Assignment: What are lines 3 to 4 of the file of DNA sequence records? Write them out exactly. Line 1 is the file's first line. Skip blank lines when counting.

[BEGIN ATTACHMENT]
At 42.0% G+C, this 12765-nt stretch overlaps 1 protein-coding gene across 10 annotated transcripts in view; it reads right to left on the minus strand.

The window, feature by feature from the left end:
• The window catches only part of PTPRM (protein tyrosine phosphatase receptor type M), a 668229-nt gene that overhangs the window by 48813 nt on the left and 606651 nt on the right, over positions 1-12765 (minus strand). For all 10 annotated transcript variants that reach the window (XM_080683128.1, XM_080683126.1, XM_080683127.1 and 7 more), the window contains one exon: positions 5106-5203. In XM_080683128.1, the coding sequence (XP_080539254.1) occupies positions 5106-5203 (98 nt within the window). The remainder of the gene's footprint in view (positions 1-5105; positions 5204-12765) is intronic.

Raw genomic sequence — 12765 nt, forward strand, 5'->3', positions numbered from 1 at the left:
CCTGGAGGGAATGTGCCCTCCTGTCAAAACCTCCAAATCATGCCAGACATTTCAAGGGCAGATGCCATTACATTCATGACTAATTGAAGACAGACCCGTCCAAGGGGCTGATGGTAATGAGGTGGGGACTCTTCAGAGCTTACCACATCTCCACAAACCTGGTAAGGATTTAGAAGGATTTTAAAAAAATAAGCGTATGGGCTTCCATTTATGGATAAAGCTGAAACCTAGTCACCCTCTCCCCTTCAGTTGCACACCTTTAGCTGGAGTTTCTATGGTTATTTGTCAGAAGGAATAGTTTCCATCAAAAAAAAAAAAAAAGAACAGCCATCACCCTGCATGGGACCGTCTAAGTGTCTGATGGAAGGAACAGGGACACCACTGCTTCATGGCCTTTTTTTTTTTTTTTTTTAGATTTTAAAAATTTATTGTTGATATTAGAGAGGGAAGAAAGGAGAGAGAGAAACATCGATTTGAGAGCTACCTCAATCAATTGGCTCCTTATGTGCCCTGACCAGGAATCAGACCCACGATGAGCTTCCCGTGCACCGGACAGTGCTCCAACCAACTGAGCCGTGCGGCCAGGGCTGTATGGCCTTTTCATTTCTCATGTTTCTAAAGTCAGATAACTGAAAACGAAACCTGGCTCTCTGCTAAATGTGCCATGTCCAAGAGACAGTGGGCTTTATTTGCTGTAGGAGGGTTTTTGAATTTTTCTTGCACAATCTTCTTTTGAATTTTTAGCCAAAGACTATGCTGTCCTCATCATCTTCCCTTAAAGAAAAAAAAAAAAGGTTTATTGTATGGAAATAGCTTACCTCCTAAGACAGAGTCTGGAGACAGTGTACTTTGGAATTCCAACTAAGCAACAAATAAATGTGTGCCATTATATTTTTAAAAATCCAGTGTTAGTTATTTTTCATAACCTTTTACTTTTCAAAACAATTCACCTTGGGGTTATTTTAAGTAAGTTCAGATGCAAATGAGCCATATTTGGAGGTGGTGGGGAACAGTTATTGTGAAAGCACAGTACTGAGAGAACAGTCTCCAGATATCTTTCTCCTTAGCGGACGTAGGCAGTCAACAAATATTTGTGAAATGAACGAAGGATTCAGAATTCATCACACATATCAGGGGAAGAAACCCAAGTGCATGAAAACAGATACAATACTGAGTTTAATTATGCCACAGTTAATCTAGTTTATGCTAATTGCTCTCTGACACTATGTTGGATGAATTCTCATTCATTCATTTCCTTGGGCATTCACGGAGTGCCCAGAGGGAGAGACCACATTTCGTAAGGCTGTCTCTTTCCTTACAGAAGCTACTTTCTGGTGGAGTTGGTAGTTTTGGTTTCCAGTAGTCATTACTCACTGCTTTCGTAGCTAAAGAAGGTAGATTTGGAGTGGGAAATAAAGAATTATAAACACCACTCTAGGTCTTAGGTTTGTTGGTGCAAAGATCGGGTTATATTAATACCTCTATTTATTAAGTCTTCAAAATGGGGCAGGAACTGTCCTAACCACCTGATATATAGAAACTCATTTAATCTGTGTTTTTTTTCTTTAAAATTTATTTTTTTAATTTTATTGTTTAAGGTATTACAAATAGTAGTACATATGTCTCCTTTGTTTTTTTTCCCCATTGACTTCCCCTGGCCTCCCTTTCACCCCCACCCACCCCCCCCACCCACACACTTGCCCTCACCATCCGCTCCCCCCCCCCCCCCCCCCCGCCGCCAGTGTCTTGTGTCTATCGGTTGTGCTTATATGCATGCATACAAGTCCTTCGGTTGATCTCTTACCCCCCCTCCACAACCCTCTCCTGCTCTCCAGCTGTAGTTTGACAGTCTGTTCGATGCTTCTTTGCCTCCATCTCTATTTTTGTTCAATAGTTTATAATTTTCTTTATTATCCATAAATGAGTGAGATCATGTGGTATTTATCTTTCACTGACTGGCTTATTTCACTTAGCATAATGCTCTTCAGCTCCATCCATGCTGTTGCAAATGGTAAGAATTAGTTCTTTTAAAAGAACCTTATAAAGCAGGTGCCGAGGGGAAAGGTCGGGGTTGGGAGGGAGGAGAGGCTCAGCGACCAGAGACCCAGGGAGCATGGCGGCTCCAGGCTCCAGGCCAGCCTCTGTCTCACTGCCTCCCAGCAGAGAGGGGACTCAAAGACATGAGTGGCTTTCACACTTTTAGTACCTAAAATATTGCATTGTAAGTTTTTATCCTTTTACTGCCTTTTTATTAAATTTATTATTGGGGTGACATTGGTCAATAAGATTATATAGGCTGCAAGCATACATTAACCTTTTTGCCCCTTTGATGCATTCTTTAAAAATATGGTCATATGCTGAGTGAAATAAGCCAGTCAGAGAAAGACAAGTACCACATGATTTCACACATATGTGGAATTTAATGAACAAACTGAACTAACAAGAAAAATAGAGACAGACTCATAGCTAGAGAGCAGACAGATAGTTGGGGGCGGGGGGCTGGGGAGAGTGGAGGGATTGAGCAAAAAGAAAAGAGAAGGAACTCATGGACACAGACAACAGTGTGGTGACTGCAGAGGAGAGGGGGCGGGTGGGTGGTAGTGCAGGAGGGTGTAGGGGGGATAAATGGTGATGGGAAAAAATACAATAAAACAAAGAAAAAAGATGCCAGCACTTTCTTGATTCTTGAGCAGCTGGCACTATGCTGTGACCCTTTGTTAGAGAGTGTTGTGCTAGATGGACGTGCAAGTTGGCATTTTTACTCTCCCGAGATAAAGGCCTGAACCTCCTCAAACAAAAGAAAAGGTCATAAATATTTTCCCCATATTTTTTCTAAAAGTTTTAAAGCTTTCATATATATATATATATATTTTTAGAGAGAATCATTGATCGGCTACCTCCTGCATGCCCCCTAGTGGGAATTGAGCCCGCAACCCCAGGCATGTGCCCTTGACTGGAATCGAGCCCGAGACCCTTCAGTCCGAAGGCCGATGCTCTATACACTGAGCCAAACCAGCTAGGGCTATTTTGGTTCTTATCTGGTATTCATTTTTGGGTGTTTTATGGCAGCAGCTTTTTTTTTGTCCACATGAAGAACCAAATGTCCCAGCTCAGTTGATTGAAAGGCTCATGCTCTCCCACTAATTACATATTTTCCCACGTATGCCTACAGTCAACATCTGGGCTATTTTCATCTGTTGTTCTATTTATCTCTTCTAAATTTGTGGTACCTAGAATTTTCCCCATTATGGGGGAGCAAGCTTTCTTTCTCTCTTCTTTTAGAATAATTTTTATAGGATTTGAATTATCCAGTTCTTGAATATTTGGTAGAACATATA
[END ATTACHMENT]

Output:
• The window catches only part of PTPRM (protein tyrosine phosphatase receptor type M), a 668229-nt gene that overhangs the window by 48813 nt on the left and 606651 nt on the right, over positions 1-12765 (minus strand). For all 10 annotated transcript variants that reach the window (XM_080683128.1, XM_080683126.1, XM_080683127.1 and 7 more), the window contains one exon: positions 5106-5203. In XM_080683128.1, the coding sequence (XP_080539254.1) occupies positions 5106-5203 (98 nt within the window). The remainder of the gene's footprint in view (positions 1-5105; positions 5204-12765) is intronic.

Raw genomic sequence — 12765 nt, forward strand, 5'->3', positions numbered from 1 at the left: